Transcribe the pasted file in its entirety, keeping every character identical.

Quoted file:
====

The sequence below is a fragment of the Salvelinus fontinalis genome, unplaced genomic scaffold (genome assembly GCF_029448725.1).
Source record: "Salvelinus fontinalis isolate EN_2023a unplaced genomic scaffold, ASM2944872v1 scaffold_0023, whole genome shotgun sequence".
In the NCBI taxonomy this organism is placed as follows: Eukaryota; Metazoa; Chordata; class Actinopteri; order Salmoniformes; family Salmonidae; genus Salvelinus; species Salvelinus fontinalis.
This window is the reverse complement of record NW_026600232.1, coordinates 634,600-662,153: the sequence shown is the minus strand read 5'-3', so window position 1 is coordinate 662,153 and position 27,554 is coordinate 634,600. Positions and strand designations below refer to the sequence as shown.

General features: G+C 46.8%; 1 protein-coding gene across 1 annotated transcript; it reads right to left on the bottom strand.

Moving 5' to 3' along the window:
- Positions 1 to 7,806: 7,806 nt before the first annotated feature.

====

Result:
The sequence below is a fragment of the Salvelinus fontinalis genome, unplaced genomic scaffold (genome assembly GCF_029448725.1).
Source record: "Salvelinus fontinalis isolate EN_2023a unplaced genomic scaffold, ASM2944872v1 scaffold_0023, whole genome shotgun sequence".
In the NCBI taxonomy this organism is placed as follows: Eukaryota; Metazoa; Chordata; class Actinopteri; order Salmoniformes; family Salmonidae; genus Salvelinus; species Salvelinus fontinalis.
This window is the reverse complement of record NW_026600232.1, coordinates 634,600-662,153: the sequence shown is the minus strand read 5'-3', so window position 1 is coordinate 662,153 and position 27,554 is coordinate 634,600. Positions and strand designations below refer to the sequence as shown.

General features: G+C 46.8%; 1 protein-coding gene across 1 annotated transcript; it reads right to left on the bottom strand.

Moving 5' to 3' along the window:
- Positions 1 to 7,806: 7,806 nt before the first annotated feature.